- What are the primary navigational challenges found on the Saint Lawrence?
The Saint Lawrence, not unlike other waterways in the world, comprises a number of substantial challenges which owe especially to river width and depth. All manoeuvres must be adapted based on ship size, surface area and air draught.
With traffic ever increasing on the Saint Lawrence, it is important to guide all ships safely and securely to destination. Naturally, navigation in winter is quite different and involves a higher level of risk owing to reduced visibility, ice and snow.
- What does the Saint Lawrence have to offer cruiseshippers?
The Saint Lawrence provides a diversity of experiences and countryscapes as one journeys from the hinterland to more urban surrounds. I personally find it amazing that, in the space of a few short days, one can revel in the splendour of the Saguenay fjord and nature at its finest, sail upstream into history at Québec and then continue on to big city hustle and bustle at Montréal.
- How do you view development potential for the Saint Lawrence?
I am convinced that there is a future for winter cruises in Québec. Naturally, that would require ships designed to confront the rigours of the season, if indeed they exist! The winter landscape, often lunar in aspect, would doubtless attract the adventuresome at heart.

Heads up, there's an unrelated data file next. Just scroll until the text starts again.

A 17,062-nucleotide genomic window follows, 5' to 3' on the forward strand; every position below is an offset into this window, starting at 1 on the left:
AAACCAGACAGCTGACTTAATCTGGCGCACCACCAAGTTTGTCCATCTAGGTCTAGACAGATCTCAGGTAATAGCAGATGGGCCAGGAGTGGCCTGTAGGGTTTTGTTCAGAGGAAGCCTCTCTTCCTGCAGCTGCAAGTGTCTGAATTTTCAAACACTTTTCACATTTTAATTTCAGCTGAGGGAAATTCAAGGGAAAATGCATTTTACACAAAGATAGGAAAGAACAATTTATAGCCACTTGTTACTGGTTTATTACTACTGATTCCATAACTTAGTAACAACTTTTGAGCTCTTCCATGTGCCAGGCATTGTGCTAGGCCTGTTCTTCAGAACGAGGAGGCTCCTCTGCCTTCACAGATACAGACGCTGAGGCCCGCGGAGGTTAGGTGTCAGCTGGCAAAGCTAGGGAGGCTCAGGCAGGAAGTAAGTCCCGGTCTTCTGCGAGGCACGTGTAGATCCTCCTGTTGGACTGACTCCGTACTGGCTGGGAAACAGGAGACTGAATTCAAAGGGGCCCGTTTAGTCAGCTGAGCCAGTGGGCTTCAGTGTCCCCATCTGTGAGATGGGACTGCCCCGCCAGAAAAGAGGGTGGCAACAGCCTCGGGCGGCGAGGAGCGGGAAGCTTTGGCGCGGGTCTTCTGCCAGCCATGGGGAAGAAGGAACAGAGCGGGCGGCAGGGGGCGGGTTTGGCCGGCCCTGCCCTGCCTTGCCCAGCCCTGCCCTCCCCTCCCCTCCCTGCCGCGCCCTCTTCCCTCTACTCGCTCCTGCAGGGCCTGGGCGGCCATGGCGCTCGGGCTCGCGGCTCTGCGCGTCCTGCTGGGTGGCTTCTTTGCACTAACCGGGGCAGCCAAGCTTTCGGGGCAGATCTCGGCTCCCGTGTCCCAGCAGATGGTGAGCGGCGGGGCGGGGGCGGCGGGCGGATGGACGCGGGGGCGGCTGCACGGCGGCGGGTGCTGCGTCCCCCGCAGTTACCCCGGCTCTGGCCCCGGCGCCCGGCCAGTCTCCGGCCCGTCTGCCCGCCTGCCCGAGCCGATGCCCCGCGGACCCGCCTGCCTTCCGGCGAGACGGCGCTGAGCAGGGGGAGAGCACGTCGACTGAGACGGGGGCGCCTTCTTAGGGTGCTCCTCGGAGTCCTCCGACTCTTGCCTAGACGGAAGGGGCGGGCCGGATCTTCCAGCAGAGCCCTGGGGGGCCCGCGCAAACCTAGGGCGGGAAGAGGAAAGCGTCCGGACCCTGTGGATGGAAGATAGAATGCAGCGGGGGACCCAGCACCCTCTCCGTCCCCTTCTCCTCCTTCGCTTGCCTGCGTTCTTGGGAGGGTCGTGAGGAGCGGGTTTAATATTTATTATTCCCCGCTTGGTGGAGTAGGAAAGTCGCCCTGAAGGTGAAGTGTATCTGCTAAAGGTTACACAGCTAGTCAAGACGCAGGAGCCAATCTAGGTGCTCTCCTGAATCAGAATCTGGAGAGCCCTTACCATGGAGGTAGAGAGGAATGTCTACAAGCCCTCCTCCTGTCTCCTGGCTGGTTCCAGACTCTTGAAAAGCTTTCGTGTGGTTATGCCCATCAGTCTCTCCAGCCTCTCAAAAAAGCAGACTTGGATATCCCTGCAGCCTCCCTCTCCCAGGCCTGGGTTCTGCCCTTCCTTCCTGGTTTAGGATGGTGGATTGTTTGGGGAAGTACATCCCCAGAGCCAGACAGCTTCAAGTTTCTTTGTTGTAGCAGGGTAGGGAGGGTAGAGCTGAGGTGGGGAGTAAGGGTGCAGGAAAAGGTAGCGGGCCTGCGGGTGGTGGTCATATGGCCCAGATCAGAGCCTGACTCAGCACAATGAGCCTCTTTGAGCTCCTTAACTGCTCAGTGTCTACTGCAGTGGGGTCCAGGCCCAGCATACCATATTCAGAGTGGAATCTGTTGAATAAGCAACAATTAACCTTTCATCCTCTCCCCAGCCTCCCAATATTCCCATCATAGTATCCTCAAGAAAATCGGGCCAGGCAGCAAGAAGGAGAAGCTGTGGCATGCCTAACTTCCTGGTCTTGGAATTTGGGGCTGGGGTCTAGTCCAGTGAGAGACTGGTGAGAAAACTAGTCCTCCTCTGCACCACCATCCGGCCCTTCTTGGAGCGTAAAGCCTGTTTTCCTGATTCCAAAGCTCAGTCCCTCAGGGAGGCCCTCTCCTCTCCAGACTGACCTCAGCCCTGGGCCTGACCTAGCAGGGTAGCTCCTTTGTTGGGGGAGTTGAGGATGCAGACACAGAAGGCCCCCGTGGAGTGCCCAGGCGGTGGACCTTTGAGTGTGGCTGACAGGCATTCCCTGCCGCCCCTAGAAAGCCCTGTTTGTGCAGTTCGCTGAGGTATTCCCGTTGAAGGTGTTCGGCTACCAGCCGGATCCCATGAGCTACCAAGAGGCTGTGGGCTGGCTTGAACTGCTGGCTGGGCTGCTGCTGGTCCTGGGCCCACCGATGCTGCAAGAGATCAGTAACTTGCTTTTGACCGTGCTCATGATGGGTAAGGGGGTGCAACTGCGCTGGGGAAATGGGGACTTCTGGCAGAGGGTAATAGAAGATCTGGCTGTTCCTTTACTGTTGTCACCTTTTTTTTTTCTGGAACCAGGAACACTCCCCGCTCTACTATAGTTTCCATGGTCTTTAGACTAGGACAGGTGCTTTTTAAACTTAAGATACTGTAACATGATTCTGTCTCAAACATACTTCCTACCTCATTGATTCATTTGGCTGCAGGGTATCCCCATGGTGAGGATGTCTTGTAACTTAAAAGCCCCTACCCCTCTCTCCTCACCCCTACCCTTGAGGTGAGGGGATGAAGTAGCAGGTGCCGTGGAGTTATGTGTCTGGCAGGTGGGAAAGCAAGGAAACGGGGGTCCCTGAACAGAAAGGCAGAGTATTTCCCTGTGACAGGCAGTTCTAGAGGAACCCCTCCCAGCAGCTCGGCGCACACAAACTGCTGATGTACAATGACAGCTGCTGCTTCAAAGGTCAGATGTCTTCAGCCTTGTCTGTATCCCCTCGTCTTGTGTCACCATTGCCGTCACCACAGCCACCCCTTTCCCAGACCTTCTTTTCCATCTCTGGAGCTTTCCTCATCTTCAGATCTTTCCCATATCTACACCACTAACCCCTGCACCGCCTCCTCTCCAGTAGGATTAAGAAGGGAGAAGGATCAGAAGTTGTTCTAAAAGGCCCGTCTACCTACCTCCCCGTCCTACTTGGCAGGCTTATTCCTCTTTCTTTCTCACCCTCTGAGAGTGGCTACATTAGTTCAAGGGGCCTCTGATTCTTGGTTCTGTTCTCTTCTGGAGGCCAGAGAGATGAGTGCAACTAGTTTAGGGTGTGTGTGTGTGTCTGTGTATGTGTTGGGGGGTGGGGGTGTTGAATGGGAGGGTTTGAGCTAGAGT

Also, there are ever increasing numbers of smaller cruise ships on the Saint Lawrence such as the all new Saint Laurent scheduled to visit from 2015. These smaller ships make it possible for cruise aficionados to explore areas of interest often inaccessible to larger vessels. My mind immediately turns to the Lake St-Pierre World Biosphere Reserve not far from Trois-Rivières which provides an incredible diversity of flora and fauna. There exists a wealth of hidden wonders between the Magdalen Islands and Montréal just waiting to be discovered by passing cruiseshippers. It is my honest belief that new itineraries will be developed in the years ahead and that we will welcome ever greater numbers of cruise ships large and small to the Saint Lawrence.
- Have you ever been on a cruise?
I have been on a number of cruises in the Lower Saint Lawrence and gulf region with stops at the Mingan Archipelago, Anticosti Island and the Magdalen Islands. Each time, I come away with lasting memories. And each time, I am impressed by the warm welcome reserved for cruiseshippers at each of the ports of call visited.
- What would you like to see in the year ahead for cruiseshippers keen on discovering the Saint Lawrence?
That we might together provide memorable experiences for cruiseshippers one and all and that the latter, enchanted, will wish to plan return visits to our shores on other ships featuring different itineraries. In this way, we will be able to treat ever growing numbers of visitors to the countless facets of Destination Saint Lawrence!